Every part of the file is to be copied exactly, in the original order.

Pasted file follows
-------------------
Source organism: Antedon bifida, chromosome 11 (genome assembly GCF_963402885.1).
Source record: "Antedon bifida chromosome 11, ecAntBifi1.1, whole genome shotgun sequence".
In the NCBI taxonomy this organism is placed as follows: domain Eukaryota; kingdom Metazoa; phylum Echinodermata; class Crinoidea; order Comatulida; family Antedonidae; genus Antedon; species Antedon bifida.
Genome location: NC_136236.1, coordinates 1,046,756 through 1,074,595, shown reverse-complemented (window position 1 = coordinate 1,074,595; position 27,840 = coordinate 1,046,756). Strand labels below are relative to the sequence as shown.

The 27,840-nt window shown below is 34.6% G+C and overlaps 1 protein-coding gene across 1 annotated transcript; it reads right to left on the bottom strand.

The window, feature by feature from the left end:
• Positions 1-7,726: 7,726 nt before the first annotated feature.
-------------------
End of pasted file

Source organism: Antedon bifida, chromosome 11 (genome assembly GCF_963402885.1).
Source record: "Antedon bifida chromosome 11, ecAntBifi1.1, whole genome shotgun sequence".
In the NCBI taxonomy this organism is placed as follows: domain Eukaryota; kingdom Metazoa; phylum Echinodermata; class Crinoidea; order Comatulida; family Antedonidae; genus Antedon; species Antedon bifida.
Genome location: NC_136236.1, coordinates 1,046,756 through 1,074,595, shown reverse-complemented (window position 1 = coordinate 1,074,595; position 27,840 = coordinate 1,046,756). Strand labels below are relative to the sequence as shown.

The 27,840-nt window shown below is 34.6% G+C and overlaps 1 protein-coding gene across 1 annotated transcript; it reads right to left on the bottom strand.

The window, feature by feature from the left end:
• Positions 1-7,726: 7,726 nt before the first annotated feature.